- Each three-station board is adjusted up and down using a single shaft connected to two identical pulleys. The “right-most” pulley is controlled by a single electric motor whose output controls up and down board position.

Diagram representing the pulley-motor mechanism.

Concept 3 - Front View

Concept 3 - Side View

Concept 3 - Top View

Concept Evaluation

The final board will probably be a metal frame with a wooden board face and incorporate the DC motors and pulley systems. We would like to stay away from manually lifting the board due to its weight; therefore, we will probably avoid the track system with screw-in locks. We will likely avoid the removable puzzles design due to time and money constraints; it is a nice idea, but it would certainly be a secondary goal.
Our current final design:
- Metal frame, metal legs
- Locking casters
- Wooden face
- 4’X2’ board
- 6'6" at its highest point
- Range of vertical motion of the bottom of the board: 2’ to 4’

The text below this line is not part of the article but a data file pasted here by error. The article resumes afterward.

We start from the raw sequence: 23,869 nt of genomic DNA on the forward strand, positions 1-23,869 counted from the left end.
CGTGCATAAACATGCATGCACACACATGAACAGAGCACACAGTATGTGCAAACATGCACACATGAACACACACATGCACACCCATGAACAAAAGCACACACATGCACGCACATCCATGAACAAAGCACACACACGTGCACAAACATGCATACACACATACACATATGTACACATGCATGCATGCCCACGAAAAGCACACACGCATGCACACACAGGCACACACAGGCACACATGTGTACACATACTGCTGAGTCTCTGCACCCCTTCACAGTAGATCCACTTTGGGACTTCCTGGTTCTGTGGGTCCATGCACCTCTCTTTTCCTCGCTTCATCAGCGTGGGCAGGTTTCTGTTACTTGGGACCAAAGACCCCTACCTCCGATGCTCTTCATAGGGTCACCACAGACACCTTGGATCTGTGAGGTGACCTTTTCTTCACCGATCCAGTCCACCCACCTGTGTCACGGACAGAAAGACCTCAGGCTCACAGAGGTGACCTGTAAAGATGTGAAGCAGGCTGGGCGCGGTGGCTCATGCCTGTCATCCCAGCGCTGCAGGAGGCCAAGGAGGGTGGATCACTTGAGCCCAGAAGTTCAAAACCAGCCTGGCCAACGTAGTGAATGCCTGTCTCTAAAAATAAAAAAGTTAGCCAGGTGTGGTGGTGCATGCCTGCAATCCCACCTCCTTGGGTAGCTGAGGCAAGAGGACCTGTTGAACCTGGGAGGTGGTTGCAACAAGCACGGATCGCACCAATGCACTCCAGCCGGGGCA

Final Design Overview

With the design analysis feedback of Dr. Canfield, our overall framework has changed quite dramatically from the original design phase, but all six activity stations remain basically unchanged. Due to the high cost of aluminum, the frame is characterized by a single T-slotted tracked post rather than the original two smaller posts, which were used to support the board framework.

One advantage of using the single tracked post is answering the question of individual board height adjustment without the use of electric motors – instead, each board is connected to the T-slotted aluminum post by a Faztek© “linear motion guide bearing” which allows for independent manual adjustment up or down. Additionally, the newly designed base is an aluminum “H” frame, which displaces weight over a greater area and allows for an improved safety factor in regards to tipping (see engineering analysis #1 below).